Final Four - Louisville v Kentucky

Pitino lands 4th 2013 recruit; why isn’t there more oversigning outrage?

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This has been a wild week on the recruiting front, and the latest news to come down on Wednesday night involved our old friend Rick Pitino.

Pitino seemingly came out of nowhere to land a commitment from a 6-foot-9 Nebraskan named Akoy Agau, who is a native of Sudan. As a prospect, Agau is pretty much exactly what you would expect out of a kid from Sudan: he’s long, he’s athletic, he’s got terrific upside as a rebounder and a shotblocker, and he needs to develop the offensive side of his game, although he has proven to have a decent touch from the perimeter.

He’s got enough potential on the court that he is a consensus top 100 recruit and enough vowels in his name that, when combined with current Cardinal bigs Mangok Mathiang and Gorgui Dieng, announcers will have nightmares the night before they have to call a Louisville game.

As hard as this may be to believe, the impossibility of properly pronouncing the names of everyone on the Louisville roster is not the most interesting part of this commitment. You see, as of right now, Louisville has 15 player scheduled to receive a scholarship in 2013-2014. Two seniors are scheduled to graduate — Stephen Van Treese and Peyton Siva — and four players are currently committed to the school — prep point guard Terry Rozier, JuCo point guard Chris Jones, and big men Anton Gill and Agau.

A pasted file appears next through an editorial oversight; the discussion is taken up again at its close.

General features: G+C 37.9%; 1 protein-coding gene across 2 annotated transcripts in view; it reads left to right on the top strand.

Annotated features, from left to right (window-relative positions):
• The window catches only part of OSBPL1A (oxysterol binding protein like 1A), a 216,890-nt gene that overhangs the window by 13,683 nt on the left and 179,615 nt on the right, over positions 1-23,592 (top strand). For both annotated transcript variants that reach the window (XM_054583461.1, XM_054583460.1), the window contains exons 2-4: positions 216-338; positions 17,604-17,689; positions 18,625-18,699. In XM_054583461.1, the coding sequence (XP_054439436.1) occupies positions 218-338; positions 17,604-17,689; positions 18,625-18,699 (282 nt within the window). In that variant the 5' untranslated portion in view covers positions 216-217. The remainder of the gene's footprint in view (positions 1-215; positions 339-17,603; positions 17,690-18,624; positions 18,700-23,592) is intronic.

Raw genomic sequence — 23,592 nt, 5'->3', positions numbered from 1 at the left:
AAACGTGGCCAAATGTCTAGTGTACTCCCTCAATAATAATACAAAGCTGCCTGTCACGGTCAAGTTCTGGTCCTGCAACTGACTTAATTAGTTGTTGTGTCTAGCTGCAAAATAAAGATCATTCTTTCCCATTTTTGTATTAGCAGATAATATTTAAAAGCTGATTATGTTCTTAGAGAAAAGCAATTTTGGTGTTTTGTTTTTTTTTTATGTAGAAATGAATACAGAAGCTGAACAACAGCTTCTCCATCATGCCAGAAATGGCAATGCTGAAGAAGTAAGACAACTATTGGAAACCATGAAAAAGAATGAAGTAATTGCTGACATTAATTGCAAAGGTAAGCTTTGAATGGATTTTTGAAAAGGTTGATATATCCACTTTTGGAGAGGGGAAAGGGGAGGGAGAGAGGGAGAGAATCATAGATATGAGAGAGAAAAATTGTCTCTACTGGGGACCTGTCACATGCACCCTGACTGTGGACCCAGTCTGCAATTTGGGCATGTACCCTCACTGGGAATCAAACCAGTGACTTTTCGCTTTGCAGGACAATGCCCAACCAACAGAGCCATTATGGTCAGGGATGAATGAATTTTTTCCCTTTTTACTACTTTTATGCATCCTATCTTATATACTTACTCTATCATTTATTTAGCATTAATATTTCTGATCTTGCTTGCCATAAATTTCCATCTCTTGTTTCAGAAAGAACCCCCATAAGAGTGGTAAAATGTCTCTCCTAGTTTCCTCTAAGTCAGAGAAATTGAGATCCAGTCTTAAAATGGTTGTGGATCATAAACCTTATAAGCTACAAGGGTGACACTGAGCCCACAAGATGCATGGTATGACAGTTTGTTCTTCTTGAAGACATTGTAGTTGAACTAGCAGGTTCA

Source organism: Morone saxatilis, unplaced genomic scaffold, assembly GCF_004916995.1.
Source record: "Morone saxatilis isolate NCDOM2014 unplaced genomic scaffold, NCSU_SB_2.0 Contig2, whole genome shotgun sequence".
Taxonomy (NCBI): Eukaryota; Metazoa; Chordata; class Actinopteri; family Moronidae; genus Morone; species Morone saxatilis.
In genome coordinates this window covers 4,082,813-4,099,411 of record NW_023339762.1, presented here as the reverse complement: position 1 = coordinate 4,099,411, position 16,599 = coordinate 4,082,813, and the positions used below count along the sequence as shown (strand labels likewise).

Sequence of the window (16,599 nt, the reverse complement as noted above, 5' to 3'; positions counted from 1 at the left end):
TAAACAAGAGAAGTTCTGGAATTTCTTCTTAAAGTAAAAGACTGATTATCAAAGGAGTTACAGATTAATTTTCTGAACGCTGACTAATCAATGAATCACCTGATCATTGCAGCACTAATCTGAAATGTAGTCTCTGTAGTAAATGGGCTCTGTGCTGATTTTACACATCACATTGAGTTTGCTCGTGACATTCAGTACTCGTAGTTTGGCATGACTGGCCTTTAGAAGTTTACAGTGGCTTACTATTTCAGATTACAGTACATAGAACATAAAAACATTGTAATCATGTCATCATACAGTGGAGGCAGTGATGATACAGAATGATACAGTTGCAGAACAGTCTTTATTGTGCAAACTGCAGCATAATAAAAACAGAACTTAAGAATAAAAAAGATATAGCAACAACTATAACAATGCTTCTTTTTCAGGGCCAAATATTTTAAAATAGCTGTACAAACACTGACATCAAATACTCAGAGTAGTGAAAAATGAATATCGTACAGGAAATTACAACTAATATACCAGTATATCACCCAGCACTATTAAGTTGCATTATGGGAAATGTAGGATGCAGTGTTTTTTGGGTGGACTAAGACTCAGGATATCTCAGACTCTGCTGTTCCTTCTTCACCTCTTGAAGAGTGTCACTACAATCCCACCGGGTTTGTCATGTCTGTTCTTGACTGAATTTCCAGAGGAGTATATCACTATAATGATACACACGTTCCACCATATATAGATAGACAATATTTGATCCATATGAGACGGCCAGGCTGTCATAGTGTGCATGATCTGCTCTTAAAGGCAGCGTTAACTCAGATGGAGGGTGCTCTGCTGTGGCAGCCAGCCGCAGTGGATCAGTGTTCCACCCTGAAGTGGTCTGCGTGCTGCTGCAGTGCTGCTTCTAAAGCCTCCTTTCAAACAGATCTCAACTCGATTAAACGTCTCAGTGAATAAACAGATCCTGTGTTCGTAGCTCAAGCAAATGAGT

That’s a problem, because college basketball teams are only allowed to have 13 players on scholarship.

This, quite frankly, is the definition of oversigning. And it’s not the first time that Pitino has done this. In 2010-2011 he asked Chris Smith, Kyle Kuric and Elisha Justice to give up their scholarships and become walk-ons to get to the necessary number of scholarship players. Since then, Pitino has “asked” a number of players — Jared Swopshire, Van Treese (he was eventually allowed to return when Raheem Buckles left), George Goode — to transfer to make room for better, healthier recruits.